When Dan gets White’s call and sees Owen’s car outside his dorm, he realizes who is probably behind the prank. White suspects Owen, too, without proof. Moving the car goes disastrously, since the faculty are not as strong as the basketball players, and moving a car downstairs is harder than moving it upstairs. Teachers start dropping from injury left and right. Dan thinks that they should have just ordered the more capable students to move it back instead of moving it themselves—then the students would also be liable for damaging the car.
White is determined to avoid what Owen has set him up for, what he fears most—public humiliation and appearing powerless in front of his students. Yet his stubbornness makes the problem exponentially worse. He’s not smart enough to think of the solution Dan does.
White refuses to cancel morning meetings or enlist the students’ help; he climbs behind the wheel of the car and insists the teachers push the car down the stairs while he steers. Instead of driving smoothly down the staircase, the car flips and lands on its roof. White is trapped in the car while his back spasms painfully from lifting the car single-handedly earlier. He eventually has to be rescued by professionals with a blow torch.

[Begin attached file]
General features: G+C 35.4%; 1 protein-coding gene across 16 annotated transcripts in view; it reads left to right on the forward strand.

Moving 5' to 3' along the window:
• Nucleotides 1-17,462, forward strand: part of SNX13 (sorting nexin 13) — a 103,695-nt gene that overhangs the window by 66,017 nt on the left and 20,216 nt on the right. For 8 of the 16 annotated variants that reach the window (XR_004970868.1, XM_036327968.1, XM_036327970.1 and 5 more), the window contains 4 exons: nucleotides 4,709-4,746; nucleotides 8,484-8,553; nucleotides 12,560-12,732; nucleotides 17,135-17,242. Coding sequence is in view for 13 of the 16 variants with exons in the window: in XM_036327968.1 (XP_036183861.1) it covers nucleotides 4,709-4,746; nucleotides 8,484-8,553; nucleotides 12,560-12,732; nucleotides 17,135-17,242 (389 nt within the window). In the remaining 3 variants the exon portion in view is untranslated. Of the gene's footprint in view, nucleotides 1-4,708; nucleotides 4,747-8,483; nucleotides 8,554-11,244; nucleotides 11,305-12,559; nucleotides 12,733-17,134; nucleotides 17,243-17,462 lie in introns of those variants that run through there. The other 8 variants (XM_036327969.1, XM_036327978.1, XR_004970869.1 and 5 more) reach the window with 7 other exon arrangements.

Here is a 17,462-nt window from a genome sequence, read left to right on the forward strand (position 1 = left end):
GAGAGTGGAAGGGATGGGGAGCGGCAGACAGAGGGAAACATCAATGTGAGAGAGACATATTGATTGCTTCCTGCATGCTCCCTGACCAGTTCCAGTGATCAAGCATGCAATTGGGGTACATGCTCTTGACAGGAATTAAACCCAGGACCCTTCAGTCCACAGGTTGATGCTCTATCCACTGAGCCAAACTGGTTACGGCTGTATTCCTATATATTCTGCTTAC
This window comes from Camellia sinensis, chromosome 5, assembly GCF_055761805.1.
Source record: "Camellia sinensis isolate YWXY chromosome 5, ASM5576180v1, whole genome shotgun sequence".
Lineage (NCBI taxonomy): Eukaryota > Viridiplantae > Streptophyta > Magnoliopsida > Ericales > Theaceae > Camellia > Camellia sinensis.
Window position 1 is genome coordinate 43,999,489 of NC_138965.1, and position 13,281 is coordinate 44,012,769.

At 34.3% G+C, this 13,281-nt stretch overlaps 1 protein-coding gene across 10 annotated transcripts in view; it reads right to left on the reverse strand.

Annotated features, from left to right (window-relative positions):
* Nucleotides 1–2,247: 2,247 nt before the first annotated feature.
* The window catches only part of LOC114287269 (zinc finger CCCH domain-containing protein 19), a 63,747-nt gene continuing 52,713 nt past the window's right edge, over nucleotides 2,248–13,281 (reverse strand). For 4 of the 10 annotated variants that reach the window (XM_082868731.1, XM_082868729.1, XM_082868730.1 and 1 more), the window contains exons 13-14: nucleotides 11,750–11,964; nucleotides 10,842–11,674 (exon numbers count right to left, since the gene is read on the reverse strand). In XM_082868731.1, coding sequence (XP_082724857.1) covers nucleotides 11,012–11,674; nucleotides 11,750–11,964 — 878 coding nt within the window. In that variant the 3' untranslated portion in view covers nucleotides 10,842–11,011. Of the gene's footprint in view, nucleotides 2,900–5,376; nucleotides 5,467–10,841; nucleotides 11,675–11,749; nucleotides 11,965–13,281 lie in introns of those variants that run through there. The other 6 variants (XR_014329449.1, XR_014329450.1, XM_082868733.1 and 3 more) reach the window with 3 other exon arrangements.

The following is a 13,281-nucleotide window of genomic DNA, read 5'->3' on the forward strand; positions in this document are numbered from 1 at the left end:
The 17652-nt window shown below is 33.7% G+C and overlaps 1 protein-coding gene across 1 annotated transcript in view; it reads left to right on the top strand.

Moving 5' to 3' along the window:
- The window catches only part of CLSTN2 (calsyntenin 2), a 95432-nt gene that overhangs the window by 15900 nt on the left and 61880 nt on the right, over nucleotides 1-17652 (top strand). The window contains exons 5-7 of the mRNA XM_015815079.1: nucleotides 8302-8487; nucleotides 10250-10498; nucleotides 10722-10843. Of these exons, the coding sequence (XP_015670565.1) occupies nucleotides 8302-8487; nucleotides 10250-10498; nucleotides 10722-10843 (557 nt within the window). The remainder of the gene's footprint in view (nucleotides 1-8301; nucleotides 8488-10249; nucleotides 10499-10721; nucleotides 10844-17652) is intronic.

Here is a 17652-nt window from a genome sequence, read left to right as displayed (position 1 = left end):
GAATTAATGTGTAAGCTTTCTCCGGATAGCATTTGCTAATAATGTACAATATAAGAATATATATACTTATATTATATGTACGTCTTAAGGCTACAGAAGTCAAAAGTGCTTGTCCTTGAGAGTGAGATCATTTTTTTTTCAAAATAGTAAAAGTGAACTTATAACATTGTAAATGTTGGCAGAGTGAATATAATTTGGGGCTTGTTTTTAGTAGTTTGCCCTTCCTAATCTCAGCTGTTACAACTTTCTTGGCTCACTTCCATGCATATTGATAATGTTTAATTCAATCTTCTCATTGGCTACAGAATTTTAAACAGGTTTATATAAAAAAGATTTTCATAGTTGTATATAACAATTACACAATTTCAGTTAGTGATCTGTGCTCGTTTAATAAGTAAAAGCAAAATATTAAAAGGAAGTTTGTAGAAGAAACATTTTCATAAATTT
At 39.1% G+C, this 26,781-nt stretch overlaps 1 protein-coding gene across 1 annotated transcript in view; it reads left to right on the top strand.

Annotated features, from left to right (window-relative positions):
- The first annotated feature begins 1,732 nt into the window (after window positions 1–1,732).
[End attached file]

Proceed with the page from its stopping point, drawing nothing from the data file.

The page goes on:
White is more humiliated than Owen could have dreamed of. He refused to listen to the other teachers, and ignored all reason. Like many bad leaders, he is unable to admit that he has made a mistake, and ends up making a massive fool of himself.
Back in Toronto in July, Katherine has invited John to her island. He needs to get away from the newspapers—he hasn’t been to church in a month, too preoccupied with the news. He remembers what Owen and Rev. Merrill used to say: “WOE UNTO THEM THAT CALL EVIL GOOD AND GOOD EVIL.”
John is happy to get away from his obsession with current events. He reminds himself that the wrongdoers in the newspaper will one day meet their due: woe unto them, God says. John can only find satisfaction in the possibility of divine justice, since earthly justice is clearly lacking.